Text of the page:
''Everyone wants to go to heaven, but no one wants to die!"

Such was the response of the late Los Angeles Mayor Tom Bradley to a constituent complaining about the lack of city services as the recently adopted Proposition 13 was siphoning local revenues up to Sacramento. If Bradley's point was relevant in 1978, it's even more so in 2009.

Pick up any newspaper, or turn on radio or television and you'll hear so-called pundits proclaim that California's fiscal policies are likely to turn it into a Third World economy. Few would disagree that this state has been poorly managed and that its once-golden reputation has been badly tarnished by fiscal, governmental and initiative processes driven by special interests, political posturing and a complete lack of vision.

I hearken back to my first years in California when, under the guidance of then-Gov. Edmund G. "Pat" Brown, the state extended its transportation network, created a state-of-the-art aqueduct system and expanded its higher education system (which was free to California residents) into one of the nation's finest.

Those heady days are gone. Today it's all about protecting "mine." Our society seems permeated by the belief that we can have it all better schools, safer neighborhoods, improved public transportation and quality health care without any personal sacrifice. At the very mention of increased fees or taxes, the Howard Jarvis types in our midst are out in force raging against "out of control government spending." These tactics have caused major disruptions in the legislative process and motivated poor public policy decisions, such as Gov. Arnold Schwarzenegger's rescission of the state's increased motor vehicle license fee in 2004 that immediately added $4 billion to the existing deficit!

Change in attitude

The change in Californians' attitudes toward being willing to put personal interests aside for the general good and welfare can probably be traced to the passage of Proposition 13 in 1978. At that time, local property taxes were increasing at an alarming rate, causing homeowners on fixed incomes to be faced with the loss of their homes. Rather than fixing the problem, the Legislature dithered, allowing special interests to place an initiative on the ballot that passed overwhelmingly. Proposition 13 capped the tax rate at 1 percent and among other provisions shifted the responsibility for allocating property taxes from local jurisdictions to the state, requiring local governments to go hat in hand to Sacramento to receive much of their annual revenue.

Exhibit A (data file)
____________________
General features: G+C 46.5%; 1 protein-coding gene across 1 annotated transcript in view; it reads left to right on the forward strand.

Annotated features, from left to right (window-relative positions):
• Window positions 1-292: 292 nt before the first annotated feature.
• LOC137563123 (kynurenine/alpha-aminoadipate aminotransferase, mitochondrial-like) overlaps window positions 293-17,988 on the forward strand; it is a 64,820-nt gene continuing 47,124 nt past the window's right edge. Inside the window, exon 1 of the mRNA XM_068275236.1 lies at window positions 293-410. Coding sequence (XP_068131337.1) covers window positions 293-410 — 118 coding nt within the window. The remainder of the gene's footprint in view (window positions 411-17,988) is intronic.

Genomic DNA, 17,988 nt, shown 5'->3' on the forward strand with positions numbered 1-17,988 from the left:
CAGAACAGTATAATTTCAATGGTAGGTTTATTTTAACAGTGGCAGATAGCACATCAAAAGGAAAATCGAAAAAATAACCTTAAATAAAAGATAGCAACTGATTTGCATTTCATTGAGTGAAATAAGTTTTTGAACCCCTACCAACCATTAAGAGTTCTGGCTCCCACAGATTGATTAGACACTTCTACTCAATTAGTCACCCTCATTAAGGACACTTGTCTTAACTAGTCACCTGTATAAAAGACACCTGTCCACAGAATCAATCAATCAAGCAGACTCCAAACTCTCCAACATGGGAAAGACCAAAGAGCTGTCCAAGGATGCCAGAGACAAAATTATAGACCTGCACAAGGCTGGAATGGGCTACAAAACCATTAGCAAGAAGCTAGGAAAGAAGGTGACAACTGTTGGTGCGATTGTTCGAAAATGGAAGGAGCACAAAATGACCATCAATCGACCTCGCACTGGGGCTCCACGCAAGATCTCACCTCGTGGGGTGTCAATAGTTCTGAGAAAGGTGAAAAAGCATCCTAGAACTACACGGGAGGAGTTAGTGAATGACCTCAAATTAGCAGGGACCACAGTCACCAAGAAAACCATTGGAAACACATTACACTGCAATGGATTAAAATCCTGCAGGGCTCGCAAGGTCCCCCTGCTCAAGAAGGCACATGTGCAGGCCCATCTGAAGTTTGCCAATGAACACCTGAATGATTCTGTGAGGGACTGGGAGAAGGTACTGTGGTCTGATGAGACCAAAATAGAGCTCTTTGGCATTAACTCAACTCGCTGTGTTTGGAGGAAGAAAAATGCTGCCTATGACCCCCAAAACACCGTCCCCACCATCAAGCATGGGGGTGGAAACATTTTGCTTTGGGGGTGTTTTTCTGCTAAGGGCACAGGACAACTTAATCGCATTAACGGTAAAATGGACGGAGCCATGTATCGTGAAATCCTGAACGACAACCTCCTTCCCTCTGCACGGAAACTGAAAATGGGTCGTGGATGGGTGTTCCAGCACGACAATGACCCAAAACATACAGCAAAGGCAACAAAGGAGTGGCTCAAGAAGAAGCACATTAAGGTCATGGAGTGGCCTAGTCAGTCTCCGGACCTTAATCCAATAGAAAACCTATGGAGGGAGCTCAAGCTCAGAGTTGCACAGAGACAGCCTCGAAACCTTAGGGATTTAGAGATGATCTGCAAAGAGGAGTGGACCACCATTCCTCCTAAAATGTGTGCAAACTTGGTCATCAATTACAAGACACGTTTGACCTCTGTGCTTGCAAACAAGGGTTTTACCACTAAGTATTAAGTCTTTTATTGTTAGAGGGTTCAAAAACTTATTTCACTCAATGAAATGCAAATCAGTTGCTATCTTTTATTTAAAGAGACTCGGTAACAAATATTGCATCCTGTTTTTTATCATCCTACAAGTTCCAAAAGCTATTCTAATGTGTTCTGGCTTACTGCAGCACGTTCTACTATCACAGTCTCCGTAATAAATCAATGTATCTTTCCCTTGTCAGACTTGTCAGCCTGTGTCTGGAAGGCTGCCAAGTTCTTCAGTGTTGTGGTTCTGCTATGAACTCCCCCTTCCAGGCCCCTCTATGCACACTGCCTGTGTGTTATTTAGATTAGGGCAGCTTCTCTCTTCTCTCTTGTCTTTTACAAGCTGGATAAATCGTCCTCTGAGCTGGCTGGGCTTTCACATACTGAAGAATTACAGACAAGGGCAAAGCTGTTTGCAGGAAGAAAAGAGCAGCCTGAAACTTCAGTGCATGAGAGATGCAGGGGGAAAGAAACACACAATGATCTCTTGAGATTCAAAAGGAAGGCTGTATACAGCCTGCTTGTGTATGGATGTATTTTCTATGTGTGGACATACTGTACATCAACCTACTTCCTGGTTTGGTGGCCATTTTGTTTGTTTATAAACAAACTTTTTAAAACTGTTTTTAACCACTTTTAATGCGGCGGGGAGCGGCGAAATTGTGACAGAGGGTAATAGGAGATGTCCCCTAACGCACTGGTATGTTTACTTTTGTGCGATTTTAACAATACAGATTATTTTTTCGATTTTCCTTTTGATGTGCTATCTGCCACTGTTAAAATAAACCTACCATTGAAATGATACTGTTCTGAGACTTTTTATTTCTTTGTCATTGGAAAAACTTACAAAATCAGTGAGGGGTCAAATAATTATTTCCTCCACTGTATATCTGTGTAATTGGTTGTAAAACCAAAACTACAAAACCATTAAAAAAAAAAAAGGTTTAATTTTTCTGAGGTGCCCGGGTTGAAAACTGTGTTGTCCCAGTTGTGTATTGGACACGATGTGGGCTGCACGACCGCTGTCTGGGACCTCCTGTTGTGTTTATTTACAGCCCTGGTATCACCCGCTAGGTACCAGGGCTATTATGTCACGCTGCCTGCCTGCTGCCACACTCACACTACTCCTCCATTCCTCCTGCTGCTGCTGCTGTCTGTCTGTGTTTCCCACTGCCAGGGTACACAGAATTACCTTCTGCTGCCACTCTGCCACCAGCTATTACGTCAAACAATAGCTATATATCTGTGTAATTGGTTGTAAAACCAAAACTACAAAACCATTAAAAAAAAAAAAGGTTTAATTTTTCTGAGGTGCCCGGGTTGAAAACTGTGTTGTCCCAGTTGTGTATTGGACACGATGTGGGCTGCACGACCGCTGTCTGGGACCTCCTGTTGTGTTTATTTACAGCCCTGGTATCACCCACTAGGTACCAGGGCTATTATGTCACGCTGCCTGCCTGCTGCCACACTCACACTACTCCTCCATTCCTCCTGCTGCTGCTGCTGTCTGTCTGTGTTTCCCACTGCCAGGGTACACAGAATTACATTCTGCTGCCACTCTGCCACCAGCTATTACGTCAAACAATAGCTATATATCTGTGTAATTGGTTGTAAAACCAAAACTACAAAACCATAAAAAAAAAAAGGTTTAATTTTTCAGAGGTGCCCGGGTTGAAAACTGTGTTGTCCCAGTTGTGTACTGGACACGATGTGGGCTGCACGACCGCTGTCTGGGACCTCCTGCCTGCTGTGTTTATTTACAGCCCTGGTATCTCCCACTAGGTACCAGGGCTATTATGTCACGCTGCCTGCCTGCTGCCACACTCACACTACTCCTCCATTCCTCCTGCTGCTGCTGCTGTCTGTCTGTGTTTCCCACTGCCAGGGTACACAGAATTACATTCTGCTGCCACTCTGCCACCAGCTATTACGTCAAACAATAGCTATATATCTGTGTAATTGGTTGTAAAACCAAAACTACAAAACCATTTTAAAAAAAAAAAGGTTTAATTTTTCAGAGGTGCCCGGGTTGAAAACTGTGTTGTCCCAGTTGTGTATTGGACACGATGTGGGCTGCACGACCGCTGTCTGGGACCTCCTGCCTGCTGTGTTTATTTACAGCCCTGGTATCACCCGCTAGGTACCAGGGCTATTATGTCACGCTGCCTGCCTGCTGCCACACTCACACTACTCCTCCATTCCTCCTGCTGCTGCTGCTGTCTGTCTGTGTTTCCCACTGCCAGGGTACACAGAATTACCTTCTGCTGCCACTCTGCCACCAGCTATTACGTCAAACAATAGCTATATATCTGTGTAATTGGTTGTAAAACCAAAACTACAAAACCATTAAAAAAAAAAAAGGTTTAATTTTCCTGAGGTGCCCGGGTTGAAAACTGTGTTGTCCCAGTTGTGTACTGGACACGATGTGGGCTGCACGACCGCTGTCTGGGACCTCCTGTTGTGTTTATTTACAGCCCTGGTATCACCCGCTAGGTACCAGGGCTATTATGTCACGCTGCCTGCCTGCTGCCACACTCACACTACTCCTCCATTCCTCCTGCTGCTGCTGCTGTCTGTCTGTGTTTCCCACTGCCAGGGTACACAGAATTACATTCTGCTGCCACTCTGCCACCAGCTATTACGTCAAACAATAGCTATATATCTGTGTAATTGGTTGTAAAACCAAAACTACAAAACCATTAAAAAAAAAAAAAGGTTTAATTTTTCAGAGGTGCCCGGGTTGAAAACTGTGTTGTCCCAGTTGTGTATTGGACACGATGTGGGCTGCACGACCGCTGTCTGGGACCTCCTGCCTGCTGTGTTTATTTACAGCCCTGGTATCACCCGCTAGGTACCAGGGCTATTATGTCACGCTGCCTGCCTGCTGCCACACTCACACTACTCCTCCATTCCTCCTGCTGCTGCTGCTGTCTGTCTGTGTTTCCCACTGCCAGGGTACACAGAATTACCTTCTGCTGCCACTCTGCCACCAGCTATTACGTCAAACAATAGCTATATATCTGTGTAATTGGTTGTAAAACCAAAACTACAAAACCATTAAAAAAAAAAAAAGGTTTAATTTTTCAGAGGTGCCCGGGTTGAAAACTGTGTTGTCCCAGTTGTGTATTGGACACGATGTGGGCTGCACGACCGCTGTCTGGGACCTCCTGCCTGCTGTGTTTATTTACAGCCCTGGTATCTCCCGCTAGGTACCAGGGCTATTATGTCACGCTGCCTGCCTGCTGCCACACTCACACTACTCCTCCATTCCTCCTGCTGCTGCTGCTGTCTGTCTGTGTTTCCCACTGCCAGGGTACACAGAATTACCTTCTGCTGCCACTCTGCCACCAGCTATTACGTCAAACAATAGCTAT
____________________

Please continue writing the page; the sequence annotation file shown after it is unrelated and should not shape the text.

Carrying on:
California has never really recovered its fiscal sanity from this Draconian action. Local governments, which traditionally provide most of the services we expect, have seen their budgets consistently raided to meet state budget shortfalls. This among other factors has caused the once highly prized Southern California trauma network to unravel, our community-based mental health care system to melt down and the Los Angeles County jail system to be on the edge of imploding. With property values declining precipitously, and with them tax assessments, it might be a prudent time to reconsider Proposition 13 in light of the state's current fiscal crisis.

Regardless of what is done about Proposition 13, it's clear that the deficit cannot be eliminated by simply cutting programs and services. I believe the Legislative Analyst's Office has determined that almost all law enforcement, higher education and prison systems would have to cease operations if we're to balance the budget without increasing revenues. This is obviously unthinkable.

The Legislature and the governor have come up with an imperfect scheme to balance the budget. This requires higher sales and income taxes, vehicle license fees and the passage of several initiatives to be voted on by the populace May 19. Even with the passage of all of these initiatives (which seems doubtful), California will still face at least an $8 billion deficit next year.

Clearly in order to regain its golden luster, this state needs to seek sacrifice from its constituents, while simultaneously cleaning up the mess in Sacramento. Asking for sacrifice from citizens in this time of deep economic distress isn't easy, but for too long our leaders have lulled us into a sense of false security, putting off the tough decisions that can no longer be ignored.

The time has come for us to grow up and accept some responsibility for the future of this state. California isn't falling into the Pacific. It's still one of the world's most potent economies and with some effort to put aside our own narrow self-interests and see the bigger picture, it can surely regain its reputation as the Golden State.

Clive Hoffman owns a public relations firm in Beverly Hills, and he is vice chairman of the Los Angeles Neighborhood Land Trust.

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